How to cure myasthenia gravis with yoga, and other myths

'Miracle cures' can do more harm than good, this columnist says

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by Shawna Barnes |

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“You should drink celery juice and cleanse your body. It will cure you!”

“I’m a distributor for this supplement company, and I know it will make you feel better and cure your autoimmune disease.”

“Have you tried yoga?”

These are the top three “cures” I’ve heard from usually well-meaning friends or acquaintances who comment on my myasthenia gravis (MG) awareness posts on social media. Who knew all I had to do was eat raw vegetables and drink celery juice and I’d be cured? Or take a supplement that might actually do me more harm than good because the distributor was just regurgitating a script and didn’t actually know what’s in the products they’re selling?

And I know that many of us in the chronic illness and myasthenia gravis communities have heard that exercise and yoga will make everything better. The unfortunate reality is that it could actually make us worse, if the uniqueness of our neuromuscular disease isn’t taken into consideration.

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Piss-poor planning makes for poor performance in life with MG

Myth No. 1: Celery juice and ‘clean’ eating will cure you!

There’s no doubt that eating whole foods that come straight out of the ground is generally better for us than eating processed foods. Much of our food contains pesticides, preservatives, and fillers to help make it taste better and last longer on shelves. I know that I feel bloated and my joints hurt when I eat more processed food.

My symptoms are better managed and I feel better overall when I eat higher-quality foods. Clean eating is not a cure, but it can aid in symptom management.

Myth No. 2: Supplements will cure you!

This idea falls under the same umbrella as eating less processed foods. Can supplements help provide specific nutrients, vitamins, and minerals that we could be deficient in? Absolutely. I take several. But the supplements that I take have been approved by my care team and cleared of adverse interactions with my medications.

Vitamins and supplements can be as tricky as processed foods because of the fillers and preservatives used. The supplement industry is only loosely regulated. As a result, the labels don’t always tell the full story. That’s especially true with direct marketing companies that offer proprietary blends. If it has a proprietary blend and the ingredient amounts are not disclosed, then I stay away from it.

Myth No. 3: Exercise and yoga will cure you!

Do we need to move more as we’re able? Yes. Is physical activity difficult because of the nature of myasthenia gravis? Also yes. Do we have to be careful of the duration and types of activity we engage in as a result? Again, yes.

Physical activity and exertion are possible when you have MG, but it helps to be guided by a professional who’s knowledgeable on the unique limitations our neuromuscular disease presents. I’m lucky to have a husband who is a certified personal trainer and nutrition coach. We use me as a guinea pig to create mobility and activity programs for people like me.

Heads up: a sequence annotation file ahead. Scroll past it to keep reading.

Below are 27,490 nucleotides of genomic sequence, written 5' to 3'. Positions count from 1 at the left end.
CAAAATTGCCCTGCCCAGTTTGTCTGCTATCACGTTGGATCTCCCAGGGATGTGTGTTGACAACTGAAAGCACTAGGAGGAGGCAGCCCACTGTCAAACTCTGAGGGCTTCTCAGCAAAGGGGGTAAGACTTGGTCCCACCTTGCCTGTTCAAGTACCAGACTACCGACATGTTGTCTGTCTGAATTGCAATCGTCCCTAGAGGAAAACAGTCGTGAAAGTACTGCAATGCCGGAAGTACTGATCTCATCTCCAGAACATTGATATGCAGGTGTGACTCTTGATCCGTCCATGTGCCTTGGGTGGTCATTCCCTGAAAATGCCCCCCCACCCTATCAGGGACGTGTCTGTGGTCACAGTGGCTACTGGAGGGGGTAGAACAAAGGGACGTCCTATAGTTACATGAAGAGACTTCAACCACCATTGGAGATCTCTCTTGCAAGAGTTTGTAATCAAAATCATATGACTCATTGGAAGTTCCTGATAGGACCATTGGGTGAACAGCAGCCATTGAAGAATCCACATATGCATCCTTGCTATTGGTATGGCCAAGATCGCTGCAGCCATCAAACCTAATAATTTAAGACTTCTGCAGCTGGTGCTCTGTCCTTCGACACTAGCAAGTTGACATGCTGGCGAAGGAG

My hips hurt because I’m sedentary. We know I feel better when I can move more. Through trial and error, we’ve discovered that mobility (stretching) and strength training programs are possible for me. The programs are just heavily modified with a reduced number of repetitions and lots of rest built in.

‘Miracle cures’ do more harm than good

I can’t even begin to count the number of times I’ve heard these claims from friends and acquaintances. They usually mean well, but are clueless about what life with MG is actually like. So this year, for Myasthenia Gravis Awareness Month, I’d like to encourage folks to pay attention to what they say and how they say it.

If we could cure MG by simply changing our eating habits or getting out and exercising more, trust me, we would. I wouldn’t wish this disease on anyone. If you believe something might make a loved one with MG feel better, talk to them and find out what they’ve tried instead of assuming you’ve just stumbled upon some miracle cure.

Miracle cures hurt more than they help. And the fact is, they’re a myth.

Note: Myasthenia Gravis News is strictly a news and information website about the disease. It does not provide medical advice, diagnosis, or treatment. This content is not intended to be a substitute for professional medical advice, diagnosis, or treatment. Always seek the advice of your physician or other qualified health provider with any questions you may have regarding a medical condition. Never disregard professional medical advice or delay in seeking it because of something you have read on this website. The opinions expressed in this column are not those of Myasthenia Gravis News or its parent company, BioNews, and are intended to spark discussion about issues pertaining to myasthenia gravis.


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